Satori (Sayori) and Yuuri (Yuri) are best left unmentioned considering their biggest changes come through their plot reveals, and thus that would spoil their routes. As you could otherwise guess already, we have plenty of tropes to enjoy in this mod, such as the usage and exploration of love interest archetypes of the childhood friend and yandere, and dialogue similar to that of Fashioning Little Miss Lonesome with its humour and innuendoes, with some of the very best lines coming from the main character herself.

But what’s most pleasing is how its plotline that borrows from the original game still manages to completely blindside the player with its own twists and new takes on the narrative. Because of this, the mod somehow manages to outshine even the original, as Mateo is even more menacing and horrifying than Monika ever was, the main character’s relationship with Satori felt far better established and more genuine as a result — and this just exacerbates the despair you feel from his fate — and the horror payoff is tenfold here, especially with its CGs and Mateo’s grand plan.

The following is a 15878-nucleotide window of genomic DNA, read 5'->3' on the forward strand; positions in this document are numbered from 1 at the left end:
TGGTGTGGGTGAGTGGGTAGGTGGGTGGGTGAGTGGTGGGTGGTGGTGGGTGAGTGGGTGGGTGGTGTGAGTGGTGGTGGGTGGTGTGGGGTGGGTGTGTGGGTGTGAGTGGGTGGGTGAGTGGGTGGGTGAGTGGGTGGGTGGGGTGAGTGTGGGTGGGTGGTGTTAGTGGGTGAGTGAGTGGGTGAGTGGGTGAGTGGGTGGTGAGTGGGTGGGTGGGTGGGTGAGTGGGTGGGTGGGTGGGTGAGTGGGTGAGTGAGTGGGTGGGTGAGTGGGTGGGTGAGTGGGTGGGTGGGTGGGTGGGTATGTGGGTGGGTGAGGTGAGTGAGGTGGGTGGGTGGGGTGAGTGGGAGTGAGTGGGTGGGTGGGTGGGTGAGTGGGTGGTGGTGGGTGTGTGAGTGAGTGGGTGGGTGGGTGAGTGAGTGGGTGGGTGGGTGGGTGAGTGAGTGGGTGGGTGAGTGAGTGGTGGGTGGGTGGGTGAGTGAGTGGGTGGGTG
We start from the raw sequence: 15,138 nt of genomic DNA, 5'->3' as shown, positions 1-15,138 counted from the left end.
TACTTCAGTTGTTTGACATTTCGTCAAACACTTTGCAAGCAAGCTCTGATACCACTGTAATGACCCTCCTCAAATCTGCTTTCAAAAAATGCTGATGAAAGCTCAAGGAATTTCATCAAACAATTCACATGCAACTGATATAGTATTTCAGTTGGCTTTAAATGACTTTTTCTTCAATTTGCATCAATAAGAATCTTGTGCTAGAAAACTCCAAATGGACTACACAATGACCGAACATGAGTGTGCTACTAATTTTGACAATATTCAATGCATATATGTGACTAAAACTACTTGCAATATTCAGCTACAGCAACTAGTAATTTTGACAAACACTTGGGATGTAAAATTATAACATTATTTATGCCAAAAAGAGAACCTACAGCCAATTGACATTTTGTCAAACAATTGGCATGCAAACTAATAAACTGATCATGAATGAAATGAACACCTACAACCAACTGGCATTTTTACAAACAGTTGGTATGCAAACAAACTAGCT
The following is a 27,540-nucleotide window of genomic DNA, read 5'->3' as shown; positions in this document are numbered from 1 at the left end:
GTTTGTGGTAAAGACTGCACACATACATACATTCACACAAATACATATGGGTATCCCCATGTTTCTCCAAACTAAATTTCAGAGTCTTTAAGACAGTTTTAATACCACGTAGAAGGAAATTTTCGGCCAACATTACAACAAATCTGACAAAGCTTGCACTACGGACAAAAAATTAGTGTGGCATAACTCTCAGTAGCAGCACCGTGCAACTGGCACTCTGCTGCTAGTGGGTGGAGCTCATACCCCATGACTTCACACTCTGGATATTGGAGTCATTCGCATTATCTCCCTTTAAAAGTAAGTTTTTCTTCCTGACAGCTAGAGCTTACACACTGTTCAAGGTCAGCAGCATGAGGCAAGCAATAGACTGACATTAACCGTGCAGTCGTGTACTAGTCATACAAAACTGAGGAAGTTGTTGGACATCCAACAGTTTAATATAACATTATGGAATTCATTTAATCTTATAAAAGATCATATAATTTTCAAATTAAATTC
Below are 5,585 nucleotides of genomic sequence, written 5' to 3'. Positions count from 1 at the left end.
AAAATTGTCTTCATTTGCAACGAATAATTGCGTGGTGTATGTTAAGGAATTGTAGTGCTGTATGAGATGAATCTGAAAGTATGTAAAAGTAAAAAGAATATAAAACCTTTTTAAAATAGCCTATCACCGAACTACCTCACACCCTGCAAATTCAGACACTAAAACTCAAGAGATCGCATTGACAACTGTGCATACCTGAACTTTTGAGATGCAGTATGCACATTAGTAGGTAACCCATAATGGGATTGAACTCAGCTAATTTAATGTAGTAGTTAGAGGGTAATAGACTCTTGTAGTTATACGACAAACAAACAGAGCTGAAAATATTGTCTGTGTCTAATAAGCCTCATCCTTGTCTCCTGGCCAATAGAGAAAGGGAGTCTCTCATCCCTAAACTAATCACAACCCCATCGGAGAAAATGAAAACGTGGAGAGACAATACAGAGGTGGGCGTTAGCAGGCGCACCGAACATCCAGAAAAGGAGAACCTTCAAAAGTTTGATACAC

To play Switcheroo!, download the original game on Steam and apply the mod into its files by following the application instructions.

Favourite OST: Gnosia

To ease us into what my next article is going to be heavily centred around, here’s a taster of what to expect. We may have already talked about this one multiple times here on Rice Digital by not one, not two, but three of us, but it’s for good reason. Gnosia was a heavy hitter of a visual novel for this year, and one which will only be receiving increased attention with its upcoming release on Steam.

Having originally come out on the Vita, the west received the trippy, sci-fi experience on Switch earlier this year, and one aspect of it that still does not get enough credit is how its music heightens its ambience and tone, and really makes the experience.